Suffice to say this has never been demonstrated in the academic literature yet which is a big problem for NLP. However, for cognitive linguistics and cognitive semantics, linguistic organisation of language is held to reflect embodied cognition. So the universal for this approach are not innate cognitions filtered through a specialised syntactically oriented LAD, but rather are a direct mapping of our sensory experience as filtered through primitive categories of space and time. Much more in accord with NLP’s emphasis on embodiment, which we have discussed above. Such theorists suggest the basis for language is not grammar but ontological categories, some of which are what Jackendoff, (1983), calls primitives. Examples of such primitives are ‘Thing’, ‘Place’, ‘Direction’, ‘Action’ and ‘Event’. Each of these corresponds to a ‘wh’ question: what? when? who? where? NLP would add how? Jackendoff (1983) argues that these semantic primitives in language do not derive from a language acquisition devise of a syntactical nature, but the domain of spatial experience and are hardwired and innate. This area is actively being explored by NLP trainer and social psychologist Lucas Derks at his Institute of Mental Space Psychology in Holland and is another typical example of how NLP is currently being developed in accord with modern understanding rather than as Tosey and Mathison (2009) suggested, pointing out that the NLP knowledge base is somewhat anachronistic being rooted in the 1970s and currently being recycled rather than extended. The difference this texturing makes can be appreciated by the sense of a sentence when taking into account the gestalt laws of perception, which were developed by one of the ‘healthy’ people Maslow above wished to model according to Hall - Max Wertheimer. As we know any map is nowhere near as rich as the territory it seeks to represent. Different maps are used for different purposes. A London underground map is great for getting around London quickly, but is not very good for telling you where you can get a good meal. Wertheimer and other gestalt psychologists noticed that there are certain rules concerning how our sensory systems process the territory out there. Take the following two sentences:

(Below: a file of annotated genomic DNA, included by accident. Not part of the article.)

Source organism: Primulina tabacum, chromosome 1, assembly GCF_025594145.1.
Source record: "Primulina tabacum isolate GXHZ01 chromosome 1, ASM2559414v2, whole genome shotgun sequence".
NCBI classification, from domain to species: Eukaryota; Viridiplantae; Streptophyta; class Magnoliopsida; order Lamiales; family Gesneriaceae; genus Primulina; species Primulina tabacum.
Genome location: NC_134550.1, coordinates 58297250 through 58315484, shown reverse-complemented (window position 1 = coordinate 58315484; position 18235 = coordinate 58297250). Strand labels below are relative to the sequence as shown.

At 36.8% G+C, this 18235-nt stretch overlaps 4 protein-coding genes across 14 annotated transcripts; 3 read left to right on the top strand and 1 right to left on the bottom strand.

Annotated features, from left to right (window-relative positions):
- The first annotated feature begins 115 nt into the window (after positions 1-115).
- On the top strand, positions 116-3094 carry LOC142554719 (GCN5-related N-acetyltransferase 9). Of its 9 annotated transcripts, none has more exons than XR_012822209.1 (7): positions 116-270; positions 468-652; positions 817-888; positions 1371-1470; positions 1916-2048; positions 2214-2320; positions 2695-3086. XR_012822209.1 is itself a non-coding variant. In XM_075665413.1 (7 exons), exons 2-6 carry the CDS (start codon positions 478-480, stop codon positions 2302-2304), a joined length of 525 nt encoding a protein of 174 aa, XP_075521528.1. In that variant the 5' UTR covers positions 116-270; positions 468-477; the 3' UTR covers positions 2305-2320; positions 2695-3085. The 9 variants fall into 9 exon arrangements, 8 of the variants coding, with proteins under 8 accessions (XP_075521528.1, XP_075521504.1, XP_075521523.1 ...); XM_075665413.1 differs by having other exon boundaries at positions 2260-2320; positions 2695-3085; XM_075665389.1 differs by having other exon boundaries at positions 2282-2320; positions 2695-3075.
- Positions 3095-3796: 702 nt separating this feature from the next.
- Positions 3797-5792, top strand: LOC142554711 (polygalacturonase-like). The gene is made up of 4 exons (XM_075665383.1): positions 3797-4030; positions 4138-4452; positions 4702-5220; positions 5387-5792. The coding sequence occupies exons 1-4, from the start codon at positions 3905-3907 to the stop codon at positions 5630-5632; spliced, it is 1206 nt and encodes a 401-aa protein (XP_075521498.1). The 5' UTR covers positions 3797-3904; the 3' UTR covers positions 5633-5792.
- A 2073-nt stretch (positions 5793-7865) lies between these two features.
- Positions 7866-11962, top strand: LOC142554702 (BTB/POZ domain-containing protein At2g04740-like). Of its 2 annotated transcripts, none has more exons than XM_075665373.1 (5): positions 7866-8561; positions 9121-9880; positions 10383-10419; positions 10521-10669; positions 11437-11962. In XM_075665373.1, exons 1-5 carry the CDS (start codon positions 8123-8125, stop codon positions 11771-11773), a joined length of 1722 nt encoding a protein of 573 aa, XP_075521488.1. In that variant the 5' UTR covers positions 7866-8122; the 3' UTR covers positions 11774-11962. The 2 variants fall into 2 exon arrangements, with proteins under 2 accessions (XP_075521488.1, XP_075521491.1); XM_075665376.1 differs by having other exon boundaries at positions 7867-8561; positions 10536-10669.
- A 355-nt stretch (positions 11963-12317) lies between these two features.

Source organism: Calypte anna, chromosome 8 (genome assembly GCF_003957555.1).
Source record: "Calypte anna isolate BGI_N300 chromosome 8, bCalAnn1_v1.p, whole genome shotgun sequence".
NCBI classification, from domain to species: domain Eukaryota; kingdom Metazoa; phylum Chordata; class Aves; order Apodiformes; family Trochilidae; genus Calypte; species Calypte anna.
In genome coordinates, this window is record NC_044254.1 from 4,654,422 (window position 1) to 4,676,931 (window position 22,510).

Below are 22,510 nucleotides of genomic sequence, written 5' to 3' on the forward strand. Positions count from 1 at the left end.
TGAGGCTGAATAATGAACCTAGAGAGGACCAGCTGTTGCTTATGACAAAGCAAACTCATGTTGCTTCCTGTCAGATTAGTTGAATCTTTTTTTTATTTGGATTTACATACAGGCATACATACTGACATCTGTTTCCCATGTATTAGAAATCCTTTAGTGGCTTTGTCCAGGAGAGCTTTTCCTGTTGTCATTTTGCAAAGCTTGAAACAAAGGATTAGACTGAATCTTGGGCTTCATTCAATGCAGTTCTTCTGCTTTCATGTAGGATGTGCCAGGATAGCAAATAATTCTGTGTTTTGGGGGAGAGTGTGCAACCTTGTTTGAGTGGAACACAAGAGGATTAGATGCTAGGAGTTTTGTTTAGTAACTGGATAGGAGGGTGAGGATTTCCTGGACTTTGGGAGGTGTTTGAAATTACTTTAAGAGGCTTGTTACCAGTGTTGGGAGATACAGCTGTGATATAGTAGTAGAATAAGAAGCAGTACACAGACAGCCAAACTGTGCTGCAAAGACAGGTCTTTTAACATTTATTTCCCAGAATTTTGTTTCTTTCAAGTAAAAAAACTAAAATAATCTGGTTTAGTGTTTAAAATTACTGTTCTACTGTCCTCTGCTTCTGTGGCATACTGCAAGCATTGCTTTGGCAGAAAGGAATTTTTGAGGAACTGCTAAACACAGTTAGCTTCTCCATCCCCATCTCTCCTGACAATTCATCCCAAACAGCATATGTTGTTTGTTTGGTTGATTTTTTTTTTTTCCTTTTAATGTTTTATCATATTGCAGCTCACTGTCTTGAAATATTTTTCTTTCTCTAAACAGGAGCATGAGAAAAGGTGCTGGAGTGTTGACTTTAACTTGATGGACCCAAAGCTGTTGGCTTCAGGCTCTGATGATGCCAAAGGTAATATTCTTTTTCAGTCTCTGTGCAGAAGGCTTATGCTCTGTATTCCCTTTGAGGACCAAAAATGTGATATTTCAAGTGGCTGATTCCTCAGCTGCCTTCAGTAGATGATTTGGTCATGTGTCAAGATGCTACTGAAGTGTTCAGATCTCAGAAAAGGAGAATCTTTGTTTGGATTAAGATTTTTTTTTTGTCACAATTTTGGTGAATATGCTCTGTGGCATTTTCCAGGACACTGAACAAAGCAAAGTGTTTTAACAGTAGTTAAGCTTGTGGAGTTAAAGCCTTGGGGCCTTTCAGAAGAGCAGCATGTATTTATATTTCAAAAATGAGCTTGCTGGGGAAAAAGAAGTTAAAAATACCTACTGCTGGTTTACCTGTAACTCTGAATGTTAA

• 1 The car is near the church.